Juicero and 2017’s other unsuccessful start-ups

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Juicero betrothed drinks from fruit and veg pouches.

The organisation behind Juicero, a wi-fi connected juicing machine, has announced that it is shutting down.

Juicero lifted around $120m (£92m) in appropriation to rise a device, that retailed in a US during $399.

The organisation said that it could not emanate an “effective production and placement system” on a own.

The device was widely mocked when it was suggested that a pouches of fruit and veg that it incited into extract could simply be squeezed by hand.

Here are 4 other tech start-ups we have pronounced goodbye to in 2017.


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Fitness tracker organisation Jawbone began murder proceedings in June.

Its products were among a initial aptness trackers on a marketplace and it was once valued during some-more than $3bn.

The organisation had been wordless on amicable media for several months and business with damaged inclination had contacted a BBC to contend they could not get a response.

Jawbone trackers are still accessible to buy from websites including Amazon.

Yik Yak

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Yik Yak

The unknown messaging app had lifted some-more than $73m in appropriation and was during one time valued during $400m.

The height was hugely renouned with college students though it was also tormented with incidents of online nuisance and bullying. The organisation attempted to make permanent log-ins though it valid unpopular.

Yik Yak announced that it would tighten during a start of a educational year.

Its website has now left though in a blog post published during a time of a announcement, founders Brooks Buffington and Tyler Droll thanked Yik Yak users for being “the many ardent on a planet”.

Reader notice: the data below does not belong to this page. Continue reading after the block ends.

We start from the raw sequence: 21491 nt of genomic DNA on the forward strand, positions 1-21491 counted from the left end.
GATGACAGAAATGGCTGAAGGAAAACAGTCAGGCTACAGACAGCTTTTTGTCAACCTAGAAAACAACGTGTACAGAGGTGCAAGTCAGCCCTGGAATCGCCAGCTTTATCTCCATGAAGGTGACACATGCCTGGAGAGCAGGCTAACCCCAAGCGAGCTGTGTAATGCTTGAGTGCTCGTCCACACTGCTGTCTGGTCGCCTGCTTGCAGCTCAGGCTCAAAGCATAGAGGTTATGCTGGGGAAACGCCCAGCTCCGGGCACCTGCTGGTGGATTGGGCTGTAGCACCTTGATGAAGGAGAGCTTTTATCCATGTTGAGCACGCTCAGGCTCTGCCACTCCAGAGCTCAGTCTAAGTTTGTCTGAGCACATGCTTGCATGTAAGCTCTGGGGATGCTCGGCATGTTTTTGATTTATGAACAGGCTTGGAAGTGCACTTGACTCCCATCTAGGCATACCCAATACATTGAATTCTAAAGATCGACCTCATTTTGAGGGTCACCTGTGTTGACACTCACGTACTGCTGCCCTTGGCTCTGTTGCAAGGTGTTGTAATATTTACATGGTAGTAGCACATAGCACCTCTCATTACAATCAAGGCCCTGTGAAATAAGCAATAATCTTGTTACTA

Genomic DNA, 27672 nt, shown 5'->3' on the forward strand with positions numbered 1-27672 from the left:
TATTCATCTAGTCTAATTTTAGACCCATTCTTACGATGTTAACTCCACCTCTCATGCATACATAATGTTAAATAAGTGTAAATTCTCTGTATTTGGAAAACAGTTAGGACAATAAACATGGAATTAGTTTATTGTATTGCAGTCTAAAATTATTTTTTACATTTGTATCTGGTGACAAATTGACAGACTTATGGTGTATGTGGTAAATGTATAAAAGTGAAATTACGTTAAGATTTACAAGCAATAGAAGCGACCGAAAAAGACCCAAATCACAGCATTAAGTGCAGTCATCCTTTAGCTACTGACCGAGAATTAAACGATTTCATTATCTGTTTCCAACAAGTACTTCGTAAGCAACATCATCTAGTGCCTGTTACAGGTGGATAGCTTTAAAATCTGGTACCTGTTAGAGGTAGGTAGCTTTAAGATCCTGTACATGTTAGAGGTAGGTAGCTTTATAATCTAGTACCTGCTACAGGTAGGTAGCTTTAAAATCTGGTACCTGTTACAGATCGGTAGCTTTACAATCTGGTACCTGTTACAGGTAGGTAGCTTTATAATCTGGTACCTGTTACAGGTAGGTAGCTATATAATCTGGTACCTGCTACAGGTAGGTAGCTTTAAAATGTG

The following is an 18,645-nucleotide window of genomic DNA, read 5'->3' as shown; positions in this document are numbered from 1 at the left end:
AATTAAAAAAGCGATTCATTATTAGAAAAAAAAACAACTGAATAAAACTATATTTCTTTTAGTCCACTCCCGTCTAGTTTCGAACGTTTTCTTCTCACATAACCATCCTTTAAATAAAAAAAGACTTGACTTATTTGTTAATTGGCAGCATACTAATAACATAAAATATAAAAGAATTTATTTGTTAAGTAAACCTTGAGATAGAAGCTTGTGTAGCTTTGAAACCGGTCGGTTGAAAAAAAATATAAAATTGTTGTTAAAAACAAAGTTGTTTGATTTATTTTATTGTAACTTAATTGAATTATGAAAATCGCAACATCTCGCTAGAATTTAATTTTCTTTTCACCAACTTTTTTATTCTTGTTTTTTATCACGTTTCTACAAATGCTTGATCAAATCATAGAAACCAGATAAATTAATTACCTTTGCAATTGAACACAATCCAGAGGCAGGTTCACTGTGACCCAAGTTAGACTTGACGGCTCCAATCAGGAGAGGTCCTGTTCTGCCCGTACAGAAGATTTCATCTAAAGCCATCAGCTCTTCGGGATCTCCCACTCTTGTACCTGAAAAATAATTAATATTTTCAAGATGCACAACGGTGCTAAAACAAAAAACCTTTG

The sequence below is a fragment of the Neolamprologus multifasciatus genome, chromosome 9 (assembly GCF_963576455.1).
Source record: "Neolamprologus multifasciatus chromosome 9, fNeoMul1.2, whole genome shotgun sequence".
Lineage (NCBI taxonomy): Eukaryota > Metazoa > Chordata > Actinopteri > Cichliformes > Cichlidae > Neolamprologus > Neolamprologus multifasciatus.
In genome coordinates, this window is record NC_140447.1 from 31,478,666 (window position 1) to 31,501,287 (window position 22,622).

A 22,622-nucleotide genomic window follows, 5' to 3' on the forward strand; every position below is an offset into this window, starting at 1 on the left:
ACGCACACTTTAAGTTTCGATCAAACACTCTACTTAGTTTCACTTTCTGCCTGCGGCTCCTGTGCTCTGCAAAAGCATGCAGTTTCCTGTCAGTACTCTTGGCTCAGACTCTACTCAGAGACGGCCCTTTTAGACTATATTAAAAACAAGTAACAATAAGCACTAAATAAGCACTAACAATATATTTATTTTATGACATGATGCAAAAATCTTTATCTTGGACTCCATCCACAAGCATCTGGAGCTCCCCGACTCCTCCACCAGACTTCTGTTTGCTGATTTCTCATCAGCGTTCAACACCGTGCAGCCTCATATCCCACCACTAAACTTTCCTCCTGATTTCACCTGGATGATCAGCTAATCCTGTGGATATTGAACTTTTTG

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The Lily worker had showed good potential.

Autonomous worker organisation Lily shut down in Jan with $34m in pre-orders that it betrothed to refund.

Its product – a waterproof device with a camera onboard – was designed to be thrown into a atmosphere and could lane users for adult to 20 mins around a wristband.

“We have been racing opposite a time of ever-diminishing funds,” wrote a company’s co-founders, Henry Bradlow and Antoine Balaresque, to customers.

“Over a past few months, we have attempted to secure financing in sequence to clear a production line and boat a initial units – though have been incompetent to do this.”

A worker called Lily Next-Gen is now accessible to sequence from a Mota Group, that bought a branding rights, though it does not have a same functionality.


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Beepi was a digital used automobile marketplace that lifted $150m and had during one time been valued during $560m.

It began offered off a resources in Feb 2017.

A news by news site TechCrunch suggested Beepi had faced organisational issues and had spent income unwisely. Its founders denied this and pronounced it was a “sad time” for a firm.

“The Beepi suggestion lives on. Down, though not out,” they wrote.

Its website now redirects to a automobile shopping height called Vroom.